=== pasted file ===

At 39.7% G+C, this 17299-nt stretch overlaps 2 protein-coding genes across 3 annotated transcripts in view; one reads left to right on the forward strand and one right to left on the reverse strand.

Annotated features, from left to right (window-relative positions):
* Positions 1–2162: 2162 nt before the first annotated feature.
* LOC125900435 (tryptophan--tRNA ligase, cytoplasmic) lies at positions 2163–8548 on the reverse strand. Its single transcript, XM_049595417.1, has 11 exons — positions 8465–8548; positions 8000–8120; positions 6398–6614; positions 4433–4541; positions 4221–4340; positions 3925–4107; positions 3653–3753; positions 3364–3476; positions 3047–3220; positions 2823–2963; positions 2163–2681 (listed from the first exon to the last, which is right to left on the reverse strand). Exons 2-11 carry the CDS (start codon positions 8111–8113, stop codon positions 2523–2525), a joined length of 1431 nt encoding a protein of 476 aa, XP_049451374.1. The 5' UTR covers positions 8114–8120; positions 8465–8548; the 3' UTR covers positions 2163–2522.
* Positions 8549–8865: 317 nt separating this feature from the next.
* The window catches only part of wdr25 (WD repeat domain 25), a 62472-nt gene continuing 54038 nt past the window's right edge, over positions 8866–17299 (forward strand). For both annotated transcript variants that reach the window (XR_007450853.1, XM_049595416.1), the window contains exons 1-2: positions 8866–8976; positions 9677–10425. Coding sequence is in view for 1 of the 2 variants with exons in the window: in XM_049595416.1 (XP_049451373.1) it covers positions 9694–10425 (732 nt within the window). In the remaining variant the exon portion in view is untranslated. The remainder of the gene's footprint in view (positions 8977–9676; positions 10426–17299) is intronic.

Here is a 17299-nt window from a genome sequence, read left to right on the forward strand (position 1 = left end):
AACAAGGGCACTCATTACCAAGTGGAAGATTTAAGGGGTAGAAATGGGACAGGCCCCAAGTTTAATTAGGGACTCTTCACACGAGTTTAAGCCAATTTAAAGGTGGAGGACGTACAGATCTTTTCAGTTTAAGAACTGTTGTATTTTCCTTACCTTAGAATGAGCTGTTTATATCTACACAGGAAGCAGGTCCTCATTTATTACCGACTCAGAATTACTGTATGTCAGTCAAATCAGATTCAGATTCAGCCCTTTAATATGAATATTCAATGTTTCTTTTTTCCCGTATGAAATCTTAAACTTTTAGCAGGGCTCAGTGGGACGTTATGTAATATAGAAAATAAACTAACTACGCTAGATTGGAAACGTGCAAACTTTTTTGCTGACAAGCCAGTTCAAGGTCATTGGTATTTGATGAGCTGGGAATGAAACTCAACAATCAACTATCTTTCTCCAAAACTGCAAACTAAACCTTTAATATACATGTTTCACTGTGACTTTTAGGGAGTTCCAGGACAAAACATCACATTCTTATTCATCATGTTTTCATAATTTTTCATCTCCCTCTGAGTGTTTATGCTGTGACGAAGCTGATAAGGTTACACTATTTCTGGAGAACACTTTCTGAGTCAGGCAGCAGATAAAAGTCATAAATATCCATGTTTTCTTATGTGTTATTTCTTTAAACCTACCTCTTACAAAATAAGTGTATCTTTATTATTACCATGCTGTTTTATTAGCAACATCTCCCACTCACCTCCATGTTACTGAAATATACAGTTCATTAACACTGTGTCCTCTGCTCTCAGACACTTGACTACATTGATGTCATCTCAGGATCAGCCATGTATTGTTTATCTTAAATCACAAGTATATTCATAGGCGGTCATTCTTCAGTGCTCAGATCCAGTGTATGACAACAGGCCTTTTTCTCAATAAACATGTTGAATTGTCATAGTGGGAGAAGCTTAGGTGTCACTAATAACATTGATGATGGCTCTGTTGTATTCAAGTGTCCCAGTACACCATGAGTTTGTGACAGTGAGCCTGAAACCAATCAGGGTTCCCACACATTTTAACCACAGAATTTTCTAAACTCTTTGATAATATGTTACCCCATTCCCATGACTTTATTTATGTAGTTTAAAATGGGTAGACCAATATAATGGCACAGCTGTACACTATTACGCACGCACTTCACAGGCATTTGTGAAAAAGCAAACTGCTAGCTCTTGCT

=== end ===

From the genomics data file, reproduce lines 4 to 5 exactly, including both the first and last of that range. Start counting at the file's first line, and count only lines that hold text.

* LOC125900435 (tryptophan--tRNA ligase, cytoplasmic) lies at positions 2163–8548 on the reverse strand. Its single transcript, XM_049595417.1, has 11 exons — positions 8465–8548; positions 8000–8120; positions 6398–6614; positions 4433–4541; positions 4221–4340; positions 3925–4107; positions 3653–3753; positions 3364–3476; positions 3047–3220; positions 2823–2963; positions 2163–2681 (listed from the first exon to the last, which is right to left on the reverse strand). Exons 2-11 carry the CDS (start codon positions 8111–8113, stop codon positions 2523–2525), a joined length of 1431 nt encoding a protein of 476 aa, XP_049451374.1. The 5' UTR covers positions 8114–8120; positions 8465–8548; the 3' UTR covers positions 2163–2522.
* Positions 8549–8865: 317 nt separating this feature from the next.